Second ITS Ph.D. Student Wins Eisenhower

January 29, 2013

ITS Ph.D. student Juan Argote, a Barcelona native, has received an Eisenhower award for research related to improving the reliability of multiple bus lines traveling on a particular transportation corridor.

Other students at the Institute have studied bus bunching—an irritating situation well-known to passengers whose bus is late, and then finally appears unusually crowded and with two or three much emptier buses following in quick succession. This so-called bus-bunching phenomenon is the result of a domino effect of delay, Argote explained.
“The dwell times of buses at the stops increase with the number of passengers waiting to board. When the first bus is delayed, the delay of that bus at the following stops generally increases because at each new stop there tends to be more passengers waiting. So the delays keep compounding all along the route.”
As the first bus gets further behind, the next bus finds fewer passengers at each stop, so its dwell time at each stop decreases. Over time it catches up with the first bus.
“All transit agencies that operate bus services have to face this issue,” wrote Argote in his proposal for the Eisenhower Transportation Fellowship. “Almost none have implemented real-time control strategies that can effectively prevent bus bunching. Most of the existing strategies simply insert a large amount of slack time in the schedule to account for a worst case scenario, degrading the speed of their system.”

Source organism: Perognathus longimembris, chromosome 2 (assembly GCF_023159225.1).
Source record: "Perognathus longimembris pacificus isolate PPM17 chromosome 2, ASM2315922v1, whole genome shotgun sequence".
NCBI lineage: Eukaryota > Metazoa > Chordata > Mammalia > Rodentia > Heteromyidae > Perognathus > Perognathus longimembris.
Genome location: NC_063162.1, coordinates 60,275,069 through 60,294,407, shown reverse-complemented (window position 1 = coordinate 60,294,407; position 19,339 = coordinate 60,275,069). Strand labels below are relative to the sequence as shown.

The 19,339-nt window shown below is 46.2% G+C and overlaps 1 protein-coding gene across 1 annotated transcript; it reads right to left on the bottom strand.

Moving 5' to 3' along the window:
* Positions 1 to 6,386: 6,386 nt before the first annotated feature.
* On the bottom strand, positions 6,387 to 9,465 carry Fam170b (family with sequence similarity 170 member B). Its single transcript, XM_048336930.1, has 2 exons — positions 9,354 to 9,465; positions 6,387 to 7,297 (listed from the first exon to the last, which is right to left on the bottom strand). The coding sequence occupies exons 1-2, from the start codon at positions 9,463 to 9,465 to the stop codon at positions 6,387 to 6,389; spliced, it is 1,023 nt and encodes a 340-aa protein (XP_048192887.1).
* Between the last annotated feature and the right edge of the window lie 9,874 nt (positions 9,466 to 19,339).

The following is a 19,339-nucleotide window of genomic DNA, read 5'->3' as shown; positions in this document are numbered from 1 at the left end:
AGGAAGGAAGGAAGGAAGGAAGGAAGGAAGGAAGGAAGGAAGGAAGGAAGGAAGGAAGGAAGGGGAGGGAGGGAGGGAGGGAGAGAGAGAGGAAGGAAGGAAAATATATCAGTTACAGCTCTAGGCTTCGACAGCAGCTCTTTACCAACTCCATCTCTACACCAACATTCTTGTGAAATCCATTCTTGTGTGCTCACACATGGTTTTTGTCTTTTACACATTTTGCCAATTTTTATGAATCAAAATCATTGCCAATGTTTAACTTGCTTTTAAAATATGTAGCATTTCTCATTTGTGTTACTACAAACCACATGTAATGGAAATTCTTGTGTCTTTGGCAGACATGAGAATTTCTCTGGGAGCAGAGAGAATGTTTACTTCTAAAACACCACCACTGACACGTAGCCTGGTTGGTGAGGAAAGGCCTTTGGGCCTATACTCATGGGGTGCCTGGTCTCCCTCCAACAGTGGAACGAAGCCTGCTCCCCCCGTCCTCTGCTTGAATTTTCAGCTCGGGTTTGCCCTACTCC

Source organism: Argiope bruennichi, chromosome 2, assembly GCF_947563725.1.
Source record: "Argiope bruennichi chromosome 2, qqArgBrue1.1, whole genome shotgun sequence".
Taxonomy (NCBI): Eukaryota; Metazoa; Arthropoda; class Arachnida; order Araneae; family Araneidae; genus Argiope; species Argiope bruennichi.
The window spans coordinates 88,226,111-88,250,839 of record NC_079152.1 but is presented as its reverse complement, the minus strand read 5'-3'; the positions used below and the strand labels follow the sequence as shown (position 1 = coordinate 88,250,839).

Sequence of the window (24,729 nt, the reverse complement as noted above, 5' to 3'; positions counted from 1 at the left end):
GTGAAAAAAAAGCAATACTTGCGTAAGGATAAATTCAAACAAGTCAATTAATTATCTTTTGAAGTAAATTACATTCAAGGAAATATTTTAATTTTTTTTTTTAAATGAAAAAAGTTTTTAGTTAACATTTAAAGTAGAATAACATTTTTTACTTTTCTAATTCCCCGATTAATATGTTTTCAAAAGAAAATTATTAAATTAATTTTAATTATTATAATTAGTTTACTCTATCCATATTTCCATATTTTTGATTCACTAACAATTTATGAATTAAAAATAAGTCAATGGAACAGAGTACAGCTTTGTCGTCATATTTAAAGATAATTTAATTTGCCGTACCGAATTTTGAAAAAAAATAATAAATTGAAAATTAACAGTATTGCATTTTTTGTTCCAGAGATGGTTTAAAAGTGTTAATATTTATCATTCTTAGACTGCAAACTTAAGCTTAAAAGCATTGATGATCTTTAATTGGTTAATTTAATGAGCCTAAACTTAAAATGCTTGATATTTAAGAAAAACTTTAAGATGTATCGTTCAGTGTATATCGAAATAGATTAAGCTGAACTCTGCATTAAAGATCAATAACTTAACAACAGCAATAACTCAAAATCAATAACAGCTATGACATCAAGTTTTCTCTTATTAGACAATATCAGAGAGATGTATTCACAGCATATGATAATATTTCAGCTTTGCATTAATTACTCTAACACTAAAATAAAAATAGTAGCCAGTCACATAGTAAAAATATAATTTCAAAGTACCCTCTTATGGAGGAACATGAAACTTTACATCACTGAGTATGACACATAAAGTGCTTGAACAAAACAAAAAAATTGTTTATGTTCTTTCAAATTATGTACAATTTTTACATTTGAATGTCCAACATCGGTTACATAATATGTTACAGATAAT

To combat bus bunching Argote has conceptualized a new control method that he believes could achieve a 10 to 20 percent reduction in travel times, depending on the level of demand. In addition, he notes that most of the work on bus bunching so far has concentrated on one bus line, while in most urban areas there is usually more than one line traveling in a given corridor.
“The second goal of my Ph.D. research is to expand the optimal control method to scenarios where multiple lines coincide. This will extend the range of applicability of these strategies, contributing to the goal of making bus systems a competitive transportation mode in the urban framework.”
Finally, Argote will use a small study of the UC Berkeley campus shuttles that he has completed and will allow him and fellow researchers to build a simulation toolbox to test different bus-bunching situations.
Eisenhower Transportation Fellowships allow students to pursue advanced degrees in transportation-related fields by contributing to tuition and living costs. Fellows also receive funding to attend the annual Transportation Research Board conference in Washington, D.C.
Argote, who attended Barcelona Tech as an undergrad, arrived three years ago to study under Professor Carlos Daganzo, also a native of the Spanish city.